Because here’s the thing: as verse 14 tells us, we Christians very easily found ourselves blown around by this and that. A bit like walking around last week in the middle of storm Barney, individual Christians in the world and immature churches in the world find themselves blown off course by other teachings, things that will knock us off our feet and turn us away from Jesus. And left to ourselves, trying to follow our own hearts and minds, we will not have the resources to keep going.

So Jesus has carefully put us together so that we can be channels of the truth to one another. The truth, the gospel, reality about God and ourselves and the world, that doesn’t come from in here, you know. It comes from outside of ourselves. It comes from God and his word. And God wants us to pass that truth on to each other.

So if the truth is what we are to say, how should we say it?

Verse 15 again: speaking the truth in love. In love. We speak the truth to one another because we sincerely want each other to grow. Because we want to build each other up. Because we want the best for each other, namely, we want each other to know and show Jesus more.

And that need for love gets emphasised, because the Lord want us to grow a culture of loving confrontation. And without love, confrontation will break down, not build up.

What do I mean? Well, if the problem is that we are in danger of being blown off course, then one of the things we are going to have to do together is try to put each other back on track. Now if we love one another we will want to do that. We will want to help each other. We won’t be content to abandon one another to go wherever the wind takes us. That might mean speaking the truth to each other when it’s uncomfortable. Are you ok? - I’m worried about you. I’ve not seen you around much lately. Or perhaps something that needs a bit more courage: I’m concerned that that relationship might be harming you as a Christian. I’m concerned that that thing is taking up too much of your life. It seems like you might be forgetting about Jesus. How are things going in your relationship with God?  Things like that. Speaking the truth in love is not going to be critical or destructive or just out to pick a fight, is it? We don’t ever want to score points against one another do we? Speak the truth in love.

That’s being members together. Loving one another. Being people who will speak the gospel to one another when we’re in the right and when we’re in the wrong. When we’re feeling fragile and in need of encouragement and when we’re getting too comfortable with the world. That’s what we need. [If you’ve been doing the course of your life, you’ll be familiar with the three p’s that God uses to bring growth as disciples – proclamation, prayer and people. That’s another way of saying this same thing isn’t it?]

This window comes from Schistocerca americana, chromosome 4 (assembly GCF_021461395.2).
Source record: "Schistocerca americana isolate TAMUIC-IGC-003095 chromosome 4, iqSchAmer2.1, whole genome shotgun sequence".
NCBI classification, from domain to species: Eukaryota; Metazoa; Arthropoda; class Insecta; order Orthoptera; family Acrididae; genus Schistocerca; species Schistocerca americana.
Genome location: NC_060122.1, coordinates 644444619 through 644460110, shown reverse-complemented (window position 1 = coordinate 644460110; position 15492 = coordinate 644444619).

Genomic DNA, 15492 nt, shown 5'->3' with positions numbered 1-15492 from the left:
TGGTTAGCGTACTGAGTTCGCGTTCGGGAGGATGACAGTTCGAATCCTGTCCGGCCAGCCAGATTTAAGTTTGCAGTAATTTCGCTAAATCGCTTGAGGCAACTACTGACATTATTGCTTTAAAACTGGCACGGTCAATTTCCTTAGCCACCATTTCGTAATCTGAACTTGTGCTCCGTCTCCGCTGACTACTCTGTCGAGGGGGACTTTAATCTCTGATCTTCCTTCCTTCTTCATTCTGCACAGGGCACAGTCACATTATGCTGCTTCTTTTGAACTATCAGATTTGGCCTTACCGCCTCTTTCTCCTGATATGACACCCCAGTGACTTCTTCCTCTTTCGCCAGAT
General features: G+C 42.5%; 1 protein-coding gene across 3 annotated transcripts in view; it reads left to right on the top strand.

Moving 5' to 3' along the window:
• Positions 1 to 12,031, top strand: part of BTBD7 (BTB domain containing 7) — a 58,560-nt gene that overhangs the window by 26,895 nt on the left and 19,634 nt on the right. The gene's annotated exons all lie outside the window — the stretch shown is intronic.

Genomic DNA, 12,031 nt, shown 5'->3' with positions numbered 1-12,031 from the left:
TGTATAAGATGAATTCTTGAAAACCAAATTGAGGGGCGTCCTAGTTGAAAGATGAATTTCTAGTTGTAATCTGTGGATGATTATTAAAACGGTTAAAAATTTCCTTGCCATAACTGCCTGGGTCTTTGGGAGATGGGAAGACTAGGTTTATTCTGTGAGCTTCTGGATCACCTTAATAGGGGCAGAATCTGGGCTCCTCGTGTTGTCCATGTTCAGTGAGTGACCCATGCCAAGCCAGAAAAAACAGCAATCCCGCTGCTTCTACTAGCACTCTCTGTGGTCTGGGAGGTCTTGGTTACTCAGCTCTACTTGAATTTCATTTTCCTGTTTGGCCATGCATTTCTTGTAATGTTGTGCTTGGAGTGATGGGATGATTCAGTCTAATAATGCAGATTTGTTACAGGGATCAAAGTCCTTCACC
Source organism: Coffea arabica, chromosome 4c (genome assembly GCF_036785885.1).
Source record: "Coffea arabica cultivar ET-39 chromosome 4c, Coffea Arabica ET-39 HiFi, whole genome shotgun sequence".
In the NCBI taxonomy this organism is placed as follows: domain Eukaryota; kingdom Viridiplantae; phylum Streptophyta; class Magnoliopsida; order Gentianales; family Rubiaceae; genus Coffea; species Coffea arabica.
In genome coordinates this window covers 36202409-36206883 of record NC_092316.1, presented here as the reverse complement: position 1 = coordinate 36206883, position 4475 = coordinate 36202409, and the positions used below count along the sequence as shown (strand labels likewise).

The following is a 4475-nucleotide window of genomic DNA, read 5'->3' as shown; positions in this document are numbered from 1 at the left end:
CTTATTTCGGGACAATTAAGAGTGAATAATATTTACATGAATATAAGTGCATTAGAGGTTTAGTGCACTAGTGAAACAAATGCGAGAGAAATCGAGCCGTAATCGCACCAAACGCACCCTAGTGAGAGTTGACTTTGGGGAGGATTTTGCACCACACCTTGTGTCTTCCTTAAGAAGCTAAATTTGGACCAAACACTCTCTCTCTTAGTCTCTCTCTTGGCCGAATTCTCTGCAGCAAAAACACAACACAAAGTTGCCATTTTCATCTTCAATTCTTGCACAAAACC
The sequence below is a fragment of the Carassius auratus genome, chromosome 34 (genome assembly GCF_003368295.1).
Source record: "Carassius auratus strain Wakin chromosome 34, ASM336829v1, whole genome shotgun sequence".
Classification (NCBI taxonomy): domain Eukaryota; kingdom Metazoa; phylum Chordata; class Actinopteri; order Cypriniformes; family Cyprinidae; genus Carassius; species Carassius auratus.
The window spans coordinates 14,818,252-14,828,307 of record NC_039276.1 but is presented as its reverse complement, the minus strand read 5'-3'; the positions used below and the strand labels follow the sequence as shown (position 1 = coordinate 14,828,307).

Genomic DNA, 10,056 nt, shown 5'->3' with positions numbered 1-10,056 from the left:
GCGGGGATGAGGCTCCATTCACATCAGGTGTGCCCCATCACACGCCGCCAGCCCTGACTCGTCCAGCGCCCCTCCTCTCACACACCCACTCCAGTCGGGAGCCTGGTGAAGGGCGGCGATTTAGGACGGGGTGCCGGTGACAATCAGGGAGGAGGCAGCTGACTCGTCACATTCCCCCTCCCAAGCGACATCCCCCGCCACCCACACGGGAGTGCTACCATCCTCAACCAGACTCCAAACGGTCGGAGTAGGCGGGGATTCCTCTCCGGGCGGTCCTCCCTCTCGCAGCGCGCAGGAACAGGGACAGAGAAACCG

Which brings the obvious question: what relationships are you in where that happens? Where you speak the word of Christ to each other? Are you in a housegroup? Housegroups are great for this. Talking together honestly, going through life together and centred on the word of Christ, every time you study the Bible. If you’re not in a housegroup, you should be. One to one? Is there a friend with whom you meet to read and talk and pray with? So helpful? What about coffee time at the end of the meeting today? The coffee questions on the sheet are meant to help in this. People sometimes find that difficult because there’s not really a culture of speaking the gospel to each other during the social times. We tend rather to make ordinary small talk. Well a culture grows when a number of people start doing the same thing. So here’s the challenge: why not try it today. Talk about a coffee question together as a starter. Just give it a go, you can blame me if you find it awkward. As an aside: if we ever want to get better as sharing the good news with non-Christian people around us, one of the keys to that is getting better at talking about Jesus with each other. If we can do it here, we can do it out there.

Coffee questions:

Which of these things do you find difficult to do?

How can we help each other to do them?

The church is a body made by Jesus, made to grow. Our goal is to grow up together to be like Christ. Jesus will do that, he will direct us in it by his word, but it has to involve us serving and speaking the truth in love. We members are here to help one another grow. Let’s pray, and let’s put it into practice.